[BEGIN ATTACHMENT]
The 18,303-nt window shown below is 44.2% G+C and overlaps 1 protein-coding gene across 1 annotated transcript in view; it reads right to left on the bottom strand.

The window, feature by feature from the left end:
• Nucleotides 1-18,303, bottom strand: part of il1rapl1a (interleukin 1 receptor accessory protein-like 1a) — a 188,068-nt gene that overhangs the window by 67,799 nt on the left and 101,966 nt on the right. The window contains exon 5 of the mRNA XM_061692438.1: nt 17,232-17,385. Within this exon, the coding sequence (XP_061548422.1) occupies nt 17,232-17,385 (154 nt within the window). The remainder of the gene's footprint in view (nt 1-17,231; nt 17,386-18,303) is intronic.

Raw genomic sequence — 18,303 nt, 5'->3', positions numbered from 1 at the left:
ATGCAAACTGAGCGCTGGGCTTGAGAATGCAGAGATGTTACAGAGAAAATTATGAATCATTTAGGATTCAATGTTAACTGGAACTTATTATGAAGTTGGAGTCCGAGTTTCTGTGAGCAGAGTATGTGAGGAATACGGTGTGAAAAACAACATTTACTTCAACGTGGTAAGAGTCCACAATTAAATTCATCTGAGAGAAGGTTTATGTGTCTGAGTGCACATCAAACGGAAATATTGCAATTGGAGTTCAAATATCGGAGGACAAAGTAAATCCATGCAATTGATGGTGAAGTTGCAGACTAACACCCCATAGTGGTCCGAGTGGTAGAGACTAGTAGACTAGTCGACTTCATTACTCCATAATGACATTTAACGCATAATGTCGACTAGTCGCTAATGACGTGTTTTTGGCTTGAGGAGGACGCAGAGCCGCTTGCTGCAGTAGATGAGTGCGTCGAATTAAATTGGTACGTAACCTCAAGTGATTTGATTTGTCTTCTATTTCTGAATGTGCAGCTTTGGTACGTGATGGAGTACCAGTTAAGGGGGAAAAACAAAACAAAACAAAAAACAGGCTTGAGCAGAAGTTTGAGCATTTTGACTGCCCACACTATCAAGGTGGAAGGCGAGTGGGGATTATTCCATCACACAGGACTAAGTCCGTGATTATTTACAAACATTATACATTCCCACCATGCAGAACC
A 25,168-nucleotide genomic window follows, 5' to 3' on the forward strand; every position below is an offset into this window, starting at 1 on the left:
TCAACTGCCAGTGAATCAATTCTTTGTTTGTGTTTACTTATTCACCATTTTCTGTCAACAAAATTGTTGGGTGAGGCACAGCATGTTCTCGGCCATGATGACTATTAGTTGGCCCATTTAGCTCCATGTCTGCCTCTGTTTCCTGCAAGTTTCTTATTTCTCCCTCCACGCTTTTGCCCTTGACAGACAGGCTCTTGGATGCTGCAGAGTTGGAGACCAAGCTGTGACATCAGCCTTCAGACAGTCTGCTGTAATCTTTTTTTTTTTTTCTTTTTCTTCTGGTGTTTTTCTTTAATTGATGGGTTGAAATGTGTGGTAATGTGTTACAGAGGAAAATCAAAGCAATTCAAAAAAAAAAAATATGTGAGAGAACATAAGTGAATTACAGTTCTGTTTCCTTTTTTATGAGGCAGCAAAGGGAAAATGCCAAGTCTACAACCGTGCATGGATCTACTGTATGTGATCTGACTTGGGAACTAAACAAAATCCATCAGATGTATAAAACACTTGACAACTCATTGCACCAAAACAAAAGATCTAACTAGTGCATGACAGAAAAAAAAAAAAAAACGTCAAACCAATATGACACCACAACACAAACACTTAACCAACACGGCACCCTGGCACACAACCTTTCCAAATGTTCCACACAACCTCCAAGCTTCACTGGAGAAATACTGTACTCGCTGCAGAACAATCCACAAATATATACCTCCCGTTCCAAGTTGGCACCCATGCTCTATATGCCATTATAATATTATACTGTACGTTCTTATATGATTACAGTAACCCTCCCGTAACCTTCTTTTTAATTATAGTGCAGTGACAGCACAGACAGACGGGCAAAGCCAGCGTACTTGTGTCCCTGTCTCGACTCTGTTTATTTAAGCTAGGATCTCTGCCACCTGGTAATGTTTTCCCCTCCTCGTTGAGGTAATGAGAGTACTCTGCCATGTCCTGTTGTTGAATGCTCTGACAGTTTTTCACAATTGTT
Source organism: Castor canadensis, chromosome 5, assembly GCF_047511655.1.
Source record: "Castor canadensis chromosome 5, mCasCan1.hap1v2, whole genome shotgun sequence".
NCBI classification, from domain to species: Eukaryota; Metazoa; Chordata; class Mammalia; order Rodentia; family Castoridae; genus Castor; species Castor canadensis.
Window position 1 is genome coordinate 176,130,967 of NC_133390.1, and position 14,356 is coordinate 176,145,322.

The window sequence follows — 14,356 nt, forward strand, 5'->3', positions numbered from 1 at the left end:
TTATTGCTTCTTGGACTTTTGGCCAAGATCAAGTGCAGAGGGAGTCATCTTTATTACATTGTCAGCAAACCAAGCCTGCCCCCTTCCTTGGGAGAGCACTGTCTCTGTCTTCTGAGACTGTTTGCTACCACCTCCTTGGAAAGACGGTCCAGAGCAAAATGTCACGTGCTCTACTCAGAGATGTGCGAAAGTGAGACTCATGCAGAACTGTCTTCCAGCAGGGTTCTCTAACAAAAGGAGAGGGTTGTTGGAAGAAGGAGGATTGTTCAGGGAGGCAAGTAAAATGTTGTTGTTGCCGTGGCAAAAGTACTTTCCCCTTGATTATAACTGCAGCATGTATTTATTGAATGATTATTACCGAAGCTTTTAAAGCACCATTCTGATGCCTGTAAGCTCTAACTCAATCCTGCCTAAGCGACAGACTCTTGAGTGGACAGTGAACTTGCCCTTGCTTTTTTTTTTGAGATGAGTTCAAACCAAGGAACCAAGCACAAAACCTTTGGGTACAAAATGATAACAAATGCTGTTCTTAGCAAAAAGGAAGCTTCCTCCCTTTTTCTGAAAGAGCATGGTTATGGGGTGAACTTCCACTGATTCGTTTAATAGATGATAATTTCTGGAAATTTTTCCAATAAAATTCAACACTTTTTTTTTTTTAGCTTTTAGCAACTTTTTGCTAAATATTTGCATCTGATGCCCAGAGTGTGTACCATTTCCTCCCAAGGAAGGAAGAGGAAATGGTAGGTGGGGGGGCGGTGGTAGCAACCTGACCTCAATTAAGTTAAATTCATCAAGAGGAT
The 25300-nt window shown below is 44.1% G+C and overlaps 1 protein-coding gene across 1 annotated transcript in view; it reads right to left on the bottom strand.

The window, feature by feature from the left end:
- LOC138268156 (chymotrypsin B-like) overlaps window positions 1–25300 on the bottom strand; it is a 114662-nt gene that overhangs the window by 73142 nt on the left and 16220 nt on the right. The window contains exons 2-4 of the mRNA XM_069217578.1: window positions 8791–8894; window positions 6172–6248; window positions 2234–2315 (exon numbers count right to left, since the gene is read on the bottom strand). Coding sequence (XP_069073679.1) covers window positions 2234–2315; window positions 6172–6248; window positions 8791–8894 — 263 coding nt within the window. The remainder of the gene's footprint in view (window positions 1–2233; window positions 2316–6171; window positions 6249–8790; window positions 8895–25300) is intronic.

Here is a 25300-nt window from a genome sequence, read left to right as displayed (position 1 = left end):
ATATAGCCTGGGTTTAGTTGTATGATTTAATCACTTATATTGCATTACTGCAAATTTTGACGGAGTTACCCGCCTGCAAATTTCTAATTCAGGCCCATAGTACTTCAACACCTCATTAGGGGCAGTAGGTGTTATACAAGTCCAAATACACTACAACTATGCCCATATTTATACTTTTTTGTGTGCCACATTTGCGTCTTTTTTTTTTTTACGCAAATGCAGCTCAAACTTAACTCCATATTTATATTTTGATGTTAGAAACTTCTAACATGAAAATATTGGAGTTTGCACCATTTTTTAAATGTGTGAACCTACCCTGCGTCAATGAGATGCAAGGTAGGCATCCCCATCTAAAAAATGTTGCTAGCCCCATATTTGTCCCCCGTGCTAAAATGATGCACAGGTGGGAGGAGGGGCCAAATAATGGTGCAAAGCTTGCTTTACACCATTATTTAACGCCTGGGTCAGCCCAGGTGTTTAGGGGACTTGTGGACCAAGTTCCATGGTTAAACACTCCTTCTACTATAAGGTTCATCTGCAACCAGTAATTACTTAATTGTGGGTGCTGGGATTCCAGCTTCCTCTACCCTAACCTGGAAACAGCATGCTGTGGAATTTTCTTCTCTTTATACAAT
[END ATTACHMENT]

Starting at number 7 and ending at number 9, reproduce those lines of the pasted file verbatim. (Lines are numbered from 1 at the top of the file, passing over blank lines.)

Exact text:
TCAACTGCCAGTGAATCAATTCTTTGTTTGTGTTTACTTATTCACCATTTTCTGTCAACAAAATTGTTGGGTGAGGCACAGCATGTTCTCGGCCATGATGACTATTAGTTGGCCCATTTAGCTCCATGTCTGCCTCTGTTTCCTGCAAGTTTCTTATTTCTCCCTCCACGCTTTTGCCCTTGACAGACAGGCTCTTGGATGCTGCAGAGTTGGAGACCAAGCTGTGACATCAGCCTTCAGACAGTCTGCTGTAATCTTTTTTTTTTTTTCTTTTTCTTCTGGTGTTTTTCTTTAATTGATGGGTTGAAATGTGTGGTAATGTGTTACAGAGGAAAATCAAAGCAATTCAAAAAAAAAAAATATGTGAGAGAACATAAGTGAATTACAGTTCTGTTTCCTTTTTTATGAGGCAGCAAAGGGAAAATGCCAAGTCTACAACCGTGCATGGATCTACTGTATGTGATCTGACTTGGGAACTAAACAAAATCCATCAGATGTATAAAACACTTGACAACTCATTGCACCAAAACAAAAGATCTAACTAGTGCATGACAGAAAAAAAAAAAAAAACGTCAAACCAATATGACACCACAACACAAACACTTAACCAACACGGCACCCTGGCACACAACCTTTCCAAATGTTCCACACAACCTCCAAGCTTCACTGGAGAAATACTGTACTCGCTGCAGAACAATCCACAAATATATACCTCCCGTTCCAAGTTGGCACCCATGCTCTATATGCCATTATAATATTATACTGTACGTTCTTATATGATTACAGTAACCCTCCCGTAACCTTCTTTTTAATTATAGTGCAGTGACAGCACAGACAGACGGGCAAAGCCAGCGTACTTGTGTCCCTGTCTCGACTCTGTTTATTTAAGCTAGGATCTCTGCCACCTGGTAATGTTTTCCCCTCCTCGTTGAGGTAATGAGAGTACTCTGCCATGTCCTGTTGTTGAATGCTCTGACAGTTTTTCACAATTGTT
Source organism: Castor canadensis, chromosome 5, assembly GCF_047511655.1.
Source record: "Castor canadensis chromosome 5, mCasCan1.hap1v2, whole genome shotgun sequence".